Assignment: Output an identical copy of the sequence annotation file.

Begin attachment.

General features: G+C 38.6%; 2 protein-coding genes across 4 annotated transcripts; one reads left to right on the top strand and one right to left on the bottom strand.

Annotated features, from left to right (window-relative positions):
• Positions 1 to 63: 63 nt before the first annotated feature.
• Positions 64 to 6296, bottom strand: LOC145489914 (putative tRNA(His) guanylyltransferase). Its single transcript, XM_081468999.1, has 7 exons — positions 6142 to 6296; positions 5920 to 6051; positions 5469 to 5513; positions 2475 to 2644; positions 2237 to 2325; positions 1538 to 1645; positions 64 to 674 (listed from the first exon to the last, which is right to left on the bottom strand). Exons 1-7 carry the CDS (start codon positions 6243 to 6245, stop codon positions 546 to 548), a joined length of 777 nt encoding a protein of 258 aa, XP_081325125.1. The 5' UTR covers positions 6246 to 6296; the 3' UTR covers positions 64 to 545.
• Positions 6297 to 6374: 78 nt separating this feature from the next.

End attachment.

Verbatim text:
General features: G+C 38.6%; 2 protein-coding genes across 4 annotated transcripts; one reads left to right on the top strand and one right to left on the bottom strand.

Annotated features, from left to right (window-relative positions):
• Positions 1 to 63: 63 nt before the first annotated feature.
• Positions 64 to 6296, bottom strand: LOC145489914 (putative tRNA(His) guanylyltransferase). Its single transcript, XM_081468999.1, has 7 exons — positions 6142 to 6296; positions 5920 to 6051; positions 5469 to 5513; positions 2475 to 2644; positions 2237 to 2325; positions 1538 to 1645; positions 64 to 674 (listed from the first exon to the last, which is right to left on the bottom strand). Exons 1-7 carry the CDS (start codon positions 6243 to 6245, stop codon positions 546 to 548), a joined length of 777 nt encoding a protein of 258 aa, XP_081325125.1. The 5' UTR covers positions 6246 to 6296; the 3' UTR covers positions 64 to 545.
• Positions 6297 to 6374: 78 nt separating this feature from the next.